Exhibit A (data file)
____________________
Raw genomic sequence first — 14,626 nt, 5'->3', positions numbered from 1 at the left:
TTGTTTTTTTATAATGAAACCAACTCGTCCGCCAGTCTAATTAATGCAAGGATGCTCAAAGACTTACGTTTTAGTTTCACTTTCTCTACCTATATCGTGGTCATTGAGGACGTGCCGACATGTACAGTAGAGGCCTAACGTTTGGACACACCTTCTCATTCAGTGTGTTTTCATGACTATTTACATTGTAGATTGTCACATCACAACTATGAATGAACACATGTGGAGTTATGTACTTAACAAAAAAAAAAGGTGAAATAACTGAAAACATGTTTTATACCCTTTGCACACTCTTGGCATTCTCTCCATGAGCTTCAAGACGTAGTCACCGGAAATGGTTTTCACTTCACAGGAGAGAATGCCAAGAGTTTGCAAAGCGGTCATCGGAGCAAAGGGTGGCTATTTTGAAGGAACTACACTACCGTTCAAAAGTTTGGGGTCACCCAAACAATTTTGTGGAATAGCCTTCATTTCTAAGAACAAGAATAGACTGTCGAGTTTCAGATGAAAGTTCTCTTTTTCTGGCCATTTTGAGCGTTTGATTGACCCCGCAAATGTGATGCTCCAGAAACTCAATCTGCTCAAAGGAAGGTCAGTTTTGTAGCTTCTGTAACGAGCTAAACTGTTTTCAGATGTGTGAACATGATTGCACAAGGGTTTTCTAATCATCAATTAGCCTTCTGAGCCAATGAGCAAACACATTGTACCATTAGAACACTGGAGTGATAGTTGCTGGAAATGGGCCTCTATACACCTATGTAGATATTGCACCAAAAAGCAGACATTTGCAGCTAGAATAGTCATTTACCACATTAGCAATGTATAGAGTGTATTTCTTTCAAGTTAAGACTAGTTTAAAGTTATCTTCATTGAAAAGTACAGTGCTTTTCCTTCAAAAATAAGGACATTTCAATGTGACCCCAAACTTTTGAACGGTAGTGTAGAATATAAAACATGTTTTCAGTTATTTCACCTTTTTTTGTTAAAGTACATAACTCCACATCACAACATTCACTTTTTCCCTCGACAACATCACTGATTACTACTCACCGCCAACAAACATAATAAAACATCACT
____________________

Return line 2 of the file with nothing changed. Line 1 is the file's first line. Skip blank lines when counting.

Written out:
TTGTTTTTTTATAATGAAACCAACTCGTCCGCCAGTCTAATTAATGCAAGGATGCTCAAAGACTTACGTTTTAGTTTCACTTTCTCTACCTATATCGTGGTCATTGAGGACGTGCCGACATGTACAGTAGAGGCCTAACGTTTGGACACACCTTCTCATTCAGTGTGTTTTCATGACTATTTACATTGTAGATTGTCACATCACAACTATGAATGAACACATGTGGAGTTATGTACTTAACAAAAAAAAAAGGTGAAATAACTGAAAACATGTTTTATACCCTTTGCACACTCTTGGCATTCTCTCCATGAGCTTCAAGACGTAGTCACCGGAAATGGTTTTCACTTCACAGGAGAGAATGCCAAGAGTTTGCAAAGCGGTCATCGGAGCAAAGGGTGGCTATTTTGAAGGAACTACACTACCGTTCAAAAGTTTGGGGTCACCCAAACAATTTTGTGGAATAGCCTTCATTTCTAAGAACAAGAATAGACTGTCGAGTTTCAGATGAAAGTTCTCTTTTTCTGGCCATTTTGAGCGTTTGATTGACCCCGCAAATGTGATGCTCCAGAAACTCAATCTGCTCAAAGGAAGGTCAGTTTTGTAGCTTCTGTAACGAGCTAAACTGTTTTCAGATGTGTGAACATGATTGCACAAGGGTTTTCTAATCATCAATTAGCCTTCTGAGCCAATGAGCAAACACATTGTACCATTAGAACACTGGAGTGATAGTTGCTGGAAATGGGCCTCTATACACCTATGTAGATATTGCACCAAAAAGCAGACATTTGCAGCTAGAATAGTCATTTACCACATTAGCAATGTATAGAGTGTATTTCTTTCAAGTTAAGACTAGTTTAAAGTTATCTTCATTGAAAAGTACAGTGCTTTTCCTTCAAAAATAAGGACATTTCAATGTGACCCCAAACTTTTGAACGGTAGTGTAGAATATAAAACATGTTTTCAGTTATTTCACCTTTTTTTGTTAAAGTACATAACTCCACATCACAACATTCACTTTTTCCCTCGACAACATCACTGATTACTACTCACCGCCAACAAACATAATAAAACATCACT